The earliest songs date from the 1920s; the latest from a few months before his death in 1956. Such an association argues a commitment closer even than Fauré’s with Verlaine, Schumann’s with Heine, Wolf’s with Mörike. Finzi and Hardy could have met. There is no record that they did, though they might have seen each other at Boughton’s Glastonbury Festival of 1919. When Hardy’s library was sold in 1938 Finzi went to the sale and, though he dared not hope he could get any of the books, he was at least able to buy Hardy’s walking-stick. (It now belongs to the Dorchester Museum.) Later Howard Bliss, brother of Arthur, gave him the authograph of ‘We Field-Women’, which became a treasured possession.
Why did he set so much Hardy? He is not the most obvious choice for a lyrical composer. The poems Finzi chose cover a wide range of verse-forms and metres, few of them easy-running, many with intricate rhyme-schemes. The language is by no means always mellifluous. There are few spare words or bland descriptions, but keen precise observations. Lines are often hard-packed with crusty sounds and sometimes teasing inversions. Not everyone would feel attracted to a poem which ends ‘So mean I:—So mean I’, or to one where the double rhymes run ‘tryst, I; fecisti; missed I; -duxisti; wist I’, etc. Not everyone could find the right tone of voice to take in such a parenthesis as ‘(Such will not be, but because Some forget Let me feign it)’. Not everyone would enjoy the archaisms that Hardy uses.
But Finzi loved words. Though he never wrote poetry, he was a superb letter-writer who obviously enjoyed for its own sake the choice, sound, and placing of a word. His very large private library—all bought by himself, not inherited—contained far more books of literature than on music. And to a large degree his reaction was instinctive. ‘Some composers’, he wrote (and he surely meant to include himself), ‘have never written a song or a choral work without at least a line being instantly matched with a musical equivalent on the very first reading of the words.’ That ‘initial excitement’ he went on, brought ‘the intellect into play to carry the emotion to its end’.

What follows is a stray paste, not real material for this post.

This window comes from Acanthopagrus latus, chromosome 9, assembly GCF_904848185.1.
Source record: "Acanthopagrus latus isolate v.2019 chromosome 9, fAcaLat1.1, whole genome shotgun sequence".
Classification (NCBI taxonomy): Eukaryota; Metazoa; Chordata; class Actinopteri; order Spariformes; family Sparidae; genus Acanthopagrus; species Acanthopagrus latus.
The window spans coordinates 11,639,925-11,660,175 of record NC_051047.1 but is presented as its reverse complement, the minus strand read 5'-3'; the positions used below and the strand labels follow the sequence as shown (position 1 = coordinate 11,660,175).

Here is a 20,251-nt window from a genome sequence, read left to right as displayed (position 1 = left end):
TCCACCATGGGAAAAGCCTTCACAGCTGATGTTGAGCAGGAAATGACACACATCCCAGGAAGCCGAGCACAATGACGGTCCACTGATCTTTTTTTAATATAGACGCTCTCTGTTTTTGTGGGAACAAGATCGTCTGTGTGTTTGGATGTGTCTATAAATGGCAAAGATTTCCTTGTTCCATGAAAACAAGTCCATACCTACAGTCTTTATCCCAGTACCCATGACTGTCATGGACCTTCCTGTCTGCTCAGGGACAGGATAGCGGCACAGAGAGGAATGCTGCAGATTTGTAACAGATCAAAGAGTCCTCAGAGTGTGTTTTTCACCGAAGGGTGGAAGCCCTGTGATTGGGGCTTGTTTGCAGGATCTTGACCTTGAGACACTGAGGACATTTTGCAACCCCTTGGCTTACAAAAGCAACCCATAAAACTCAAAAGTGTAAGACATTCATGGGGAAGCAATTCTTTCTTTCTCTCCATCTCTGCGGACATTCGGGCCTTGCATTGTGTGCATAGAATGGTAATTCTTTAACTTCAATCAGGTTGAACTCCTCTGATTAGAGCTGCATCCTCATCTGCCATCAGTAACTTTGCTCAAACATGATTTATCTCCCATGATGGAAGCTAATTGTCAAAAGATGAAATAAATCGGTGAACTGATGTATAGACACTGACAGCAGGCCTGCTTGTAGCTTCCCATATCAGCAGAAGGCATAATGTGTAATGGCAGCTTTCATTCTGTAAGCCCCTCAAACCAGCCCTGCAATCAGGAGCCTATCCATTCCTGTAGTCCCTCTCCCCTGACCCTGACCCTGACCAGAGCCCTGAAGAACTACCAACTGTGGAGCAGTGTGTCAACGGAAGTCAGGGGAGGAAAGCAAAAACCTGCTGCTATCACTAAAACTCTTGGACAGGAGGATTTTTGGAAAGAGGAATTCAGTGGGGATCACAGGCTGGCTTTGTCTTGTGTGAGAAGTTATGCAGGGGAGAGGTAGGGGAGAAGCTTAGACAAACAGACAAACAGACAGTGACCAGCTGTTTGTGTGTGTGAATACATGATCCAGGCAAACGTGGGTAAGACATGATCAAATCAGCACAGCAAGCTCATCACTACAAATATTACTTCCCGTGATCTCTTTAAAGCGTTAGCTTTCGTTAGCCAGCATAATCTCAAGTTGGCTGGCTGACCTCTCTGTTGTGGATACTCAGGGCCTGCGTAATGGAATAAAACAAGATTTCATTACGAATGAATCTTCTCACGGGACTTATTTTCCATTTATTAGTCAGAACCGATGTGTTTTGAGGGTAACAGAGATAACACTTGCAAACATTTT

There was of course more to it than that. Finzi was a serious man who took a composer’s task responsibly. When William Rutland’s Life of Hardy was published in 1938, Finzi singled out the following sentence to illustrate why, as he said, ‘I have always loved him so much and from earliest days responded, not so much to an influence, as to a kinship with him. (I don’t mean kinship with his genius, alas, but with his mental make-up.)’ That sentence reads: ‘The first, manifest characteristic of the man who wrote The Dynasts is his detestation of all the useless suffering that fills the world; and the thought that it is unnecessary is to him a nightmare. This was the long tribulation of Hardy’s life.’ Elsewhere Finzi wrote, about why a composer chooses a text, that ‘the first and last thing is that a composer is (presumably) moved by a poem and wishes to identify himself with it and share it’.
Three shared subjects stand out. The futility of war, the pressure of passing time, and the world’s natural beauty and indifference to man. Perhaps to these should be added the accident of chance in a man’s life (Hardy and Finzi both being agnostics), and the power of memory to crystallize the past.
Finzi was a slow worker, and he preferred to wait until he had collected enough songs to make a balanced set of ten, rather than to publish single songs which, he thought, made little impact. As his friend Howard Ferguson wrote: ‘Even the most spontaneous-sounding song might have involved endless sketches, with possibly a break of years between its opening and closing verses’ (an example of this is ‘It never looks like summer here’). So the songs in each set cover a spread of years and are not always possible to date exactly.